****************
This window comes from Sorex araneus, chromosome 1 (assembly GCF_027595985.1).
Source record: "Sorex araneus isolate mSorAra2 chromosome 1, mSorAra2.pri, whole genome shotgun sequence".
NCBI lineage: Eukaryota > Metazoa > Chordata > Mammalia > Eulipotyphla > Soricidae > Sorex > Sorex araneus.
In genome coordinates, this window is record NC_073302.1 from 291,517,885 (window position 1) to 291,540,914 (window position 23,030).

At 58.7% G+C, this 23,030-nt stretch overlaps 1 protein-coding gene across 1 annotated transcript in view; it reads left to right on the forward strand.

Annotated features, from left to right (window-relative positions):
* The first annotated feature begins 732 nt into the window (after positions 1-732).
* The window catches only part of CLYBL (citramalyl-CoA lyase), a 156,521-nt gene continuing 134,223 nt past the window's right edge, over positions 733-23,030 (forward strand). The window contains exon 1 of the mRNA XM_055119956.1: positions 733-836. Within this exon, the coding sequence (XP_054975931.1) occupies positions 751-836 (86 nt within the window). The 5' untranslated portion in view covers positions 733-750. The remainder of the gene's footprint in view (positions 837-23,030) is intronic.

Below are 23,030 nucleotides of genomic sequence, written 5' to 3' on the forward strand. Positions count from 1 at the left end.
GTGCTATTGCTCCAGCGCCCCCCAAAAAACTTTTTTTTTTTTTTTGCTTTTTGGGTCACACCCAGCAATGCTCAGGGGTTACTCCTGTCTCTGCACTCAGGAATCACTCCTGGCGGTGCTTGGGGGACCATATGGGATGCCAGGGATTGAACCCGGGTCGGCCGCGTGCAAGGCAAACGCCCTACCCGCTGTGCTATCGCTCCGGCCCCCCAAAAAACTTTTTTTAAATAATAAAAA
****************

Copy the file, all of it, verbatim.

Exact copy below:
This window comes from Sorex araneus, chromosome 1 (assembly GCF_027595985.1).
Source record: "Sorex araneus isolate mSorAra2 chromosome 1, mSorAra2.pri, whole genome shotgun sequence".
NCBI lineage: Eukaryota > Metazoa > Chordata > Mammalia > Eulipotyphla > Soricidae > Sorex > Sorex araneus.
In genome coordinates, this window is record NC_073302.1 from 291,517,885 (window position 1) to 291,540,914 (window position 23,030).

At 58.7% G+C, this 23,030-nt stretch overlaps 1 protein-coding gene across 1 annotated transcript in view; it reads left to right on the forward strand.

Annotated features, from left to right (window-relative positions):
* The first annotated feature begins 732 nt into the window (after positions 1-732).
* The window catches only part of CLYBL (citramalyl-CoA lyase), a 156,521-nt gene continuing 134,223 nt past the window's right edge, over positions 733-23,030 (forward strand). The window contains exon 1 of the mRNA XM_055119956.1: positions 733-836. Within this exon, the coding sequence (XP_054975931.1) occupies positions 751-836 (86 nt within the window). The 5' untranslated portion in view covers positions 733-750. The remainder of the gene's footprint in view (positions 837-23,030) is intronic.

Below are 23,030 nucleotides of genomic sequence, written 5' to 3' on the forward strand. Positions count from 1 at the left end.
GTGCTATTGCTCCAGCGCCCCCCAAAAAACTTTTTTTTTTTTTTTGCTTTTTGGGTCACACCCAGCAATGCTCAGGGGTTACTCCTGTCTCTGCACTCAGGAATCACTCCTGGCGGTGCTTGGGGGACCATATGGGATGCCAGGGATTGAACCCGGGTCGGCCGCGTGCAAGGCAAACGCCCTACCCGCTGTGCTATCGCTCCGGCCCCCCAAAAAACTTTTTTTAAATAATAAAAA